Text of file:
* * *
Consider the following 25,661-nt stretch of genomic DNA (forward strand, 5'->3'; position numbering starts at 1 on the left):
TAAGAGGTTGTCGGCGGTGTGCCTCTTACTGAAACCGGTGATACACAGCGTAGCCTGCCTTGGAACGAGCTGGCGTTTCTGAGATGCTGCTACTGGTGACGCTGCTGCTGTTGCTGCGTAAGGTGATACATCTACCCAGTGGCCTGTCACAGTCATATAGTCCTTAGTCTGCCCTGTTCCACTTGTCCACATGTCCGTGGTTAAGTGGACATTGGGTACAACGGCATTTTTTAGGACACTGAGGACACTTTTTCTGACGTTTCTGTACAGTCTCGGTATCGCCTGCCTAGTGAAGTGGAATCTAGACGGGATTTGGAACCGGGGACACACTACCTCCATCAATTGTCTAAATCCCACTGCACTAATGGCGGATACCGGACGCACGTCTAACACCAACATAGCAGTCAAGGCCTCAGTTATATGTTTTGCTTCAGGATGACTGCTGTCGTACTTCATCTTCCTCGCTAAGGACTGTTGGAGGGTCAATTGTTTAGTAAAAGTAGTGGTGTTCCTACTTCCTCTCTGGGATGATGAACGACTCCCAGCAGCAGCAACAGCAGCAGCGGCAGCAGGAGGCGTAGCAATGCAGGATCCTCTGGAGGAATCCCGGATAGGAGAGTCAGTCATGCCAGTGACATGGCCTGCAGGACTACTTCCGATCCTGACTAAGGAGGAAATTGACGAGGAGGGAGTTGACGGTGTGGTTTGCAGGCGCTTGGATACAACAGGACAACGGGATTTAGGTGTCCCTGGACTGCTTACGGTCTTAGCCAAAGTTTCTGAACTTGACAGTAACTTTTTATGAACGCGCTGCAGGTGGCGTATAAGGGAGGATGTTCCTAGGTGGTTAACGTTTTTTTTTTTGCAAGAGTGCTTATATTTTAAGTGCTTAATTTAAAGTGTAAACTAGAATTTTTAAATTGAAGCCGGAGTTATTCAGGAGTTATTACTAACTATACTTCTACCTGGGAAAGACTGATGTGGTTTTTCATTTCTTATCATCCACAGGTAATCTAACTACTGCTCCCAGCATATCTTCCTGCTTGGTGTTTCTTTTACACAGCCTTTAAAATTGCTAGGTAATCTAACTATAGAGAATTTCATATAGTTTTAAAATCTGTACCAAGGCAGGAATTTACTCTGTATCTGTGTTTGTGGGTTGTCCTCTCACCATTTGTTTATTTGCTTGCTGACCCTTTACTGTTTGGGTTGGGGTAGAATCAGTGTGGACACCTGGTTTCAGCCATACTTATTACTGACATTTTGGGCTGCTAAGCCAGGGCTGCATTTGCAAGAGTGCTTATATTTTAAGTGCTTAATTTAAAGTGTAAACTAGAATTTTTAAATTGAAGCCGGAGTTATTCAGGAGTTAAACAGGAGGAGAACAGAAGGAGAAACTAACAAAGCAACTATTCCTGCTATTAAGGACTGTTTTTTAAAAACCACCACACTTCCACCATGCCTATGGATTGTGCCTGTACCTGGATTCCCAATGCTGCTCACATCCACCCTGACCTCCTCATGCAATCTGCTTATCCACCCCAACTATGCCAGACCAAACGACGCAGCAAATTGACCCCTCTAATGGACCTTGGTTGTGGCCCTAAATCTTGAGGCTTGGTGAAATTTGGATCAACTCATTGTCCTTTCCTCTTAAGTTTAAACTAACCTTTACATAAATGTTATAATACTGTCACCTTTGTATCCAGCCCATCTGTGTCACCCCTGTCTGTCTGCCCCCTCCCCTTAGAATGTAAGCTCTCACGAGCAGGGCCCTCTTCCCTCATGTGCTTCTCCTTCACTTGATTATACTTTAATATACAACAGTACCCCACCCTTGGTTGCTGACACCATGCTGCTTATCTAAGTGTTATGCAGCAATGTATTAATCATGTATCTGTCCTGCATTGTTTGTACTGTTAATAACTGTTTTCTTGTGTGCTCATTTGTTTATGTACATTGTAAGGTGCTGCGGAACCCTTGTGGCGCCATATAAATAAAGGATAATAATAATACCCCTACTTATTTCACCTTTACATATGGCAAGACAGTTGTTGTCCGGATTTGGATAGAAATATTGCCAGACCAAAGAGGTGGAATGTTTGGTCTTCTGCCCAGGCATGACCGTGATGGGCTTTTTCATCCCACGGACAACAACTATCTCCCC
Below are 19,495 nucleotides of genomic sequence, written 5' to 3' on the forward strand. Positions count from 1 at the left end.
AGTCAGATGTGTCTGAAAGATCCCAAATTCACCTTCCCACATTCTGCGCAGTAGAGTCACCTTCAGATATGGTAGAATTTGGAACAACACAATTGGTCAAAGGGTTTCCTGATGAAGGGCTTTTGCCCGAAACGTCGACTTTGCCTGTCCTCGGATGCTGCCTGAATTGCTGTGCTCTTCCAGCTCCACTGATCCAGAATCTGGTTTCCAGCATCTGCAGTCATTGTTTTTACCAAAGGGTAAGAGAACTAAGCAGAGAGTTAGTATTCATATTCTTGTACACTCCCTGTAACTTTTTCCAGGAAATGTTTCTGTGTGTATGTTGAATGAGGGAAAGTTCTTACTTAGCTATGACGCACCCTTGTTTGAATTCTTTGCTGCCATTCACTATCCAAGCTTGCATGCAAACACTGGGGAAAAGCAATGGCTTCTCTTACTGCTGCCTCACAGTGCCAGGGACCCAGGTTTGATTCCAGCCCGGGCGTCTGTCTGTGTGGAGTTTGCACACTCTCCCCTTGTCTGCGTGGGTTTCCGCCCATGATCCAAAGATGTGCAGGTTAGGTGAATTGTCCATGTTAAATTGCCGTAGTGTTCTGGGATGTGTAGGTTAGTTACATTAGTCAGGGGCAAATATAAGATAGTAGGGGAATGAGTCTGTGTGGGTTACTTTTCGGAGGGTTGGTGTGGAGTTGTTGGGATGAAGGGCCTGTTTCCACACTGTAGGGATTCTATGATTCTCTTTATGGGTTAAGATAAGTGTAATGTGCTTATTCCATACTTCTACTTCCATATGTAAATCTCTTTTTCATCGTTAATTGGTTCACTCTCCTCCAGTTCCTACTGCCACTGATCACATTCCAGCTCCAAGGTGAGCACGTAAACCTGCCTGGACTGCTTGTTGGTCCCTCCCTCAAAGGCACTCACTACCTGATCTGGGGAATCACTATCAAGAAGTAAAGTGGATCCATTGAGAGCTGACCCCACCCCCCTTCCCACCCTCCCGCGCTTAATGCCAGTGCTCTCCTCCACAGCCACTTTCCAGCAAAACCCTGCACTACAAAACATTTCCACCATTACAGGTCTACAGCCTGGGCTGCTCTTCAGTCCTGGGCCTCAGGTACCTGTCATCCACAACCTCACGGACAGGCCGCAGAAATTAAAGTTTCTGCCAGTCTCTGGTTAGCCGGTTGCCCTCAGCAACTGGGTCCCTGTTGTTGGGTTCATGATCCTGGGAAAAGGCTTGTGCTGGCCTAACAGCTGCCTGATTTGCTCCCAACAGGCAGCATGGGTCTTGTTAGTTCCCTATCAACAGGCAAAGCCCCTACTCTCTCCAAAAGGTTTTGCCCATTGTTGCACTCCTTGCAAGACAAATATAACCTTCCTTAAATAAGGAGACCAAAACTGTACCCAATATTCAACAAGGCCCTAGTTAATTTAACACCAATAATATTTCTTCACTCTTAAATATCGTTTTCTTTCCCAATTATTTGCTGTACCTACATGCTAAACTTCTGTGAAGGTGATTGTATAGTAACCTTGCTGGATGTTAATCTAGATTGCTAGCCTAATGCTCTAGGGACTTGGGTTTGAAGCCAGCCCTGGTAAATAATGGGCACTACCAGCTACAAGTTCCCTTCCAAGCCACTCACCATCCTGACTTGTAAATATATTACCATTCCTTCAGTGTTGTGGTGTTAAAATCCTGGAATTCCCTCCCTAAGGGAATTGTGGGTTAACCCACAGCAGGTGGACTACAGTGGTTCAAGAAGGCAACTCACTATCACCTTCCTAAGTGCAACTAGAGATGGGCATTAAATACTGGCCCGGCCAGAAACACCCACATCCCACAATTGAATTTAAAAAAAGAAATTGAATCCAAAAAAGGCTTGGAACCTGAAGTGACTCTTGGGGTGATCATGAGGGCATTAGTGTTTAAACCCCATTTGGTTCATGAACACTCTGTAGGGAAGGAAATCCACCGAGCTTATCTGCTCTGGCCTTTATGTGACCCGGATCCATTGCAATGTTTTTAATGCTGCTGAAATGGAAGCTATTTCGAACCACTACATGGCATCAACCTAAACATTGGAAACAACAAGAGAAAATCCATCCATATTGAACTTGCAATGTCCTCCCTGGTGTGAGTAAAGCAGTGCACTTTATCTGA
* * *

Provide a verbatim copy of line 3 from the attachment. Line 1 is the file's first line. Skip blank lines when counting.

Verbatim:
Below are 19,495 nucleotides of genomic sequence, written 5' to 3' on the forward strand. Positions count from 1 at the left end.